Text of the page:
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04/09/2001 07:00:00

Caltech Professor Cited for Insights into Atmospheric Phenomena

PASADENA, Ca.- The chemical constituents of Earth's atmosphere are linked together in a complex way. A subtle alteration of one can make significant, often counterintuitive changes to another. For his work in unraveling some of the knotty complexity involved in such atmospheric processes, the California Institute of Technology's John H. Seinfeld has been awarded the Desert Research Institute's 2001 Nevada Medal.

Seinfeld is the Louis E. Nohl Professor and professor of chemical engineering at Caltech. The Desert Research Institute is the autonomous research division of the University of Nevada and Community College System, and is one of the world's largest multidisciplinary environmental research organizations. The Nevada Medal recognizes outstanding scientific and engineering achievements that have led to a better understanding of the global environment.

As a young investigator in the 1970s, Seinfeld developed the first mathematical models of air pollution. Use of these models is now stipulated in the Federal Clean Air Act, and they remain the basic tool employed by scientists around the world to simulate urban and regional air quality.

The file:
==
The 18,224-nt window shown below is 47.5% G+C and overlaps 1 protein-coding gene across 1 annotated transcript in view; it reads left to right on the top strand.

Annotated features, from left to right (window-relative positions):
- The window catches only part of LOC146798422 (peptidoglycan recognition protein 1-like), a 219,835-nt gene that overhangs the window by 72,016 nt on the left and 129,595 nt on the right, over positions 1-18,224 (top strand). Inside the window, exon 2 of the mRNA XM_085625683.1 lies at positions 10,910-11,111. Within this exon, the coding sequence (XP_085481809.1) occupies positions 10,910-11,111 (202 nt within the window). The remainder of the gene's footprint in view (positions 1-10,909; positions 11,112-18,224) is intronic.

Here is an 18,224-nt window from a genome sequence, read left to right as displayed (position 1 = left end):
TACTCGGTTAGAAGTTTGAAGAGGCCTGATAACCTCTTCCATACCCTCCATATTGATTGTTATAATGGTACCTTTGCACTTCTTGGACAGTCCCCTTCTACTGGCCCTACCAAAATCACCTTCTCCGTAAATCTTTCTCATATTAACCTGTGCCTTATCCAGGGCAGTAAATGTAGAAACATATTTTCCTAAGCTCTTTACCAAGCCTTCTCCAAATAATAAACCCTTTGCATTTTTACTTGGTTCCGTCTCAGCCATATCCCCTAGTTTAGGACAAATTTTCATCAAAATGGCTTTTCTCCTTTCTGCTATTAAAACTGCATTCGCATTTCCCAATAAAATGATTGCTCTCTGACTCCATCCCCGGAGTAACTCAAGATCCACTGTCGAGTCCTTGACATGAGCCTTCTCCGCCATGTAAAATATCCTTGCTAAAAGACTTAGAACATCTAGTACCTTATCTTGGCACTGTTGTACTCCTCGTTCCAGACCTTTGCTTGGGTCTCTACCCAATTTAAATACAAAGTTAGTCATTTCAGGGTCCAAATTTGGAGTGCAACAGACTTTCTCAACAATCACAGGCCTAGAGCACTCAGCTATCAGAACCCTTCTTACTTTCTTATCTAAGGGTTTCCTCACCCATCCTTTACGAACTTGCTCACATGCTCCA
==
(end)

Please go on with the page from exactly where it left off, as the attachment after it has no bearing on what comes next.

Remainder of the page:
His career has spanned everything from the "micro" of urban air pollution to the "macro" of global climate change. Seinfeld was one of the first scientists to describe the chemical processes that produce ozone in urban areas. Ozone is the gas in the upper atmosphere that forms a protective layer against excess ultraviolet radiation, but is also a key ingredient of photochemical smog. He has also advanced our insight into such things as acid rain, the global influence of aerosols in climate and cloud formation, and the production and evolution of aerosols in the atmosphere.

"Great progress has been made in understanding the detailed physics and chemistry of the urban atmosphere, progress that has led to significant reductions in air pollution," says Seinfeld. "Now, predicting how atmospheric chemistry and aerosols will interact to govern future climate is among the most challenging problems in all of science.

"It is to this end that our research group is now working. The Nevada Medal, with a distinguished list of former recipients, is one of this nation's most prestigious awards. I am indebted to the Desert Research Institute for this high honor," he says.

Seinfeld is a member of the National Academy of Engineering, a fellow of the American Academy of Arts and Sciences, and the former chair of the Division of Engineering and Applied Science at Caltech. He is the recipient of numerous honors and awards, including the NASA Public Service Award and the American Chemical Society's Award for Creative Advances in Environmental Science and Technology. He has published more than 400 papers and four critically acclaimed books, including the basic worldwide textbook on atmospheric physics and chemistry. The minted, silver Nevada medallion and $10,000 prize were awarded to Seinfeld in ceremonies in Reno last month.

Written by Marcus Woo